In the 19th century, English poet and artist William Blake saw the factories of the industrial revolution as dark, satanic mills churning up the countryside and signalling a new, ominous era of human existence.
Fast forward 200 years and Sophia Al Maria, a Qatari-American artist and writer, believes those dark mills have been replaced by the bright, fluorescent lights of shopping malls.
Both places, she says, “are where the glamorous heart of evil is born”.
These words are taken from a poem Al Maria wrote for the voice over of her short film, Black Friday. It paints a terrifying picture of modern life, where the luxury shopping mall is a consumer prison.
“The mall is an architectural drug, not one to ingest but to be ingested by,” says the narrator of Al Maria’s poem during the 16-minute film.
The footage, filmed in malls in Doha, is warped vertically and the colours have been garishly emphasised. The camera does not linger on individual shops but on the cavernous architecture, which the artist describes as being built like a trap to confuse and disorient its users.
Although several people are featured, it is the women and men dressed in Gulf attire that prove the most alarming. They are shown pacing unnaturally slowly across the screen, their long robes reminiscent of those worn by priests. This, coupled with a chilling soundtrack composed of long, drawn-out bass notes with screeching sounds on top, are disconcerting and question the core of a consumerist mentality.
“The thing I was really thinking about with this video is how the mall is replacing religious architecture,” says Al Maria, describing the experience of going shopping as a “communal weekend activity”, which is similar, perhaps, to that of going to the mosque or church for generations past.
“Even the act of going in to a fitting room, confronting your real self and then offering up money to get out of there has strange parallels,” she adds.
Al Maria, who is in her early 30s, has a cynical view of the world but one that feels scarily accurate – and it is brave of her to confront it.
In her exhibition at The Third Line Gallery in Dubai, Black Friday plays in a small blacked out room. The centre of the main gallery is filled with a pile of overturned shopping trolleys spilling crisp packets and sweets on to the floor.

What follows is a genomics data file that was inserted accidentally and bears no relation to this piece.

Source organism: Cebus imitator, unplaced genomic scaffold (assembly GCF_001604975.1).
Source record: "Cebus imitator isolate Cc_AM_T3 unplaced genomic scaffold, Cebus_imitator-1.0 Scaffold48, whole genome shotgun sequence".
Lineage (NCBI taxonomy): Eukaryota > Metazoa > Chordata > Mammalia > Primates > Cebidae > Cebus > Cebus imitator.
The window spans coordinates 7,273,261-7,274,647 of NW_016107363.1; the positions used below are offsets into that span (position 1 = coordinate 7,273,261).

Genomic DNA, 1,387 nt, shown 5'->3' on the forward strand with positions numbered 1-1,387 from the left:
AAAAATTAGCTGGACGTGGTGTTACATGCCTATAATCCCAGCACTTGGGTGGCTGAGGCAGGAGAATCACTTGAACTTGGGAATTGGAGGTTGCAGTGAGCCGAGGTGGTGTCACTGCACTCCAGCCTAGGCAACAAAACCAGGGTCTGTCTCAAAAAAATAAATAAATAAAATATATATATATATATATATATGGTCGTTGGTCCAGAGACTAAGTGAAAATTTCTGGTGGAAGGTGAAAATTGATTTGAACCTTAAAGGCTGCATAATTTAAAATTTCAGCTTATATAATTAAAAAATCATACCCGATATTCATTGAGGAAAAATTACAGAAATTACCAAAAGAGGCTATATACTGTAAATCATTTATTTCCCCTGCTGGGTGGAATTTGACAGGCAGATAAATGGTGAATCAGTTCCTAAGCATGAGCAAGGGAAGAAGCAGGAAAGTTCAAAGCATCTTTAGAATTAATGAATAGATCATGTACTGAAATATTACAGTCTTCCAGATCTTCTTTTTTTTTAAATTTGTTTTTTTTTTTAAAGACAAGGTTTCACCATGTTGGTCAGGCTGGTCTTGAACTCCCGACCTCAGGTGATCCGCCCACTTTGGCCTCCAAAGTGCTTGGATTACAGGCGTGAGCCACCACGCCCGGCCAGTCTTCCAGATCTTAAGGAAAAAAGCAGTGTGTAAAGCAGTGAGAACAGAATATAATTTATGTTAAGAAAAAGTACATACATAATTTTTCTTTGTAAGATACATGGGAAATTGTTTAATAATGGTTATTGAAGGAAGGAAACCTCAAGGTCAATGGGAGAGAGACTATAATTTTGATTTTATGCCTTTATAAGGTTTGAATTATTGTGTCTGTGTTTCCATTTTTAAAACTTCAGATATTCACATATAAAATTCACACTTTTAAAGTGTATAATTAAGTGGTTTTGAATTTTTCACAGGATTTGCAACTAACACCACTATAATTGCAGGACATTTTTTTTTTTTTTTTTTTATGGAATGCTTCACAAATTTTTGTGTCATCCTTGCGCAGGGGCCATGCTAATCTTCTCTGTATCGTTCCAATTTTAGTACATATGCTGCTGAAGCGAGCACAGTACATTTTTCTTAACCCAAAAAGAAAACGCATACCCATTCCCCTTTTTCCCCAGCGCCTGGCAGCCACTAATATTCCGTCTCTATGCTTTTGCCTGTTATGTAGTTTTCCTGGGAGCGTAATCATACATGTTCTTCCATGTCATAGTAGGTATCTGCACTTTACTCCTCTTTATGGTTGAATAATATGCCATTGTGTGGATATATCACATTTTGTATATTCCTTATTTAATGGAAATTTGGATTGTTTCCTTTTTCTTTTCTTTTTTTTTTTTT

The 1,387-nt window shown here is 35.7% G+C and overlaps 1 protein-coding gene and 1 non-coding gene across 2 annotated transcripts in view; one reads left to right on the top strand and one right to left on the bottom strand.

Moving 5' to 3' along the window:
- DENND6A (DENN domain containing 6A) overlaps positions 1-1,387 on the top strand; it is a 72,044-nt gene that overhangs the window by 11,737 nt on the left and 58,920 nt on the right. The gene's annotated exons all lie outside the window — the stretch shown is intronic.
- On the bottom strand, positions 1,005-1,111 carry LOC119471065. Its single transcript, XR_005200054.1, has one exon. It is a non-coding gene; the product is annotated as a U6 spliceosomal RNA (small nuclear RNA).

Tangled up amid this chaotic scene are several mobile phones emitting jarring and ear-piercing sounds made by distorting the phone’s ringtones, or sourced from noises of riots and other abrasively loud events.
The strange thing is that the onslaught of noise is not immediately off-putting. The eye is drawn to the bright colours and shine of the junk-food wrappers, which seem somehow alluring. On the walls hang digital images that wrap around the gallery in a belt formation, and these, too, seem to attract the viewer at first.
The words used in the images are familiar either from advertising lingo – “radiant”, “sunset complexion” – or military terms such as “ballistic” and “tactical”.
In fact, the whole experience is like stepping inside an advertisement – it is only when you get inside you realise it is a kind of apocalyptic nightmare.
The exhibition is Al Maria’s attempt to show the reality of a world obsessed with buying and the effects consuming will have on our future lives.
“When you leave this hall of wonders, all this precious merchandise transform into worthless junk,” the voice of the film calls out in another warning. Al Maria says her primary concern when putting together this work, titled Everything Must Go, was the futility of consumerism as well as the devastating effects it has on the human body and natural environment.
“This piece was made out of despair,” she says. “Yes, making the work is cathartic but coming to hopeful conclusions is difficult.
“People want and need hope but I haven’t found any in my exploration of this subject. We are so wound up in this system that without a revolution of the human spirit, we will not change anything.”
• Everything Must Go runs until April 1 at The Third Line in Dubai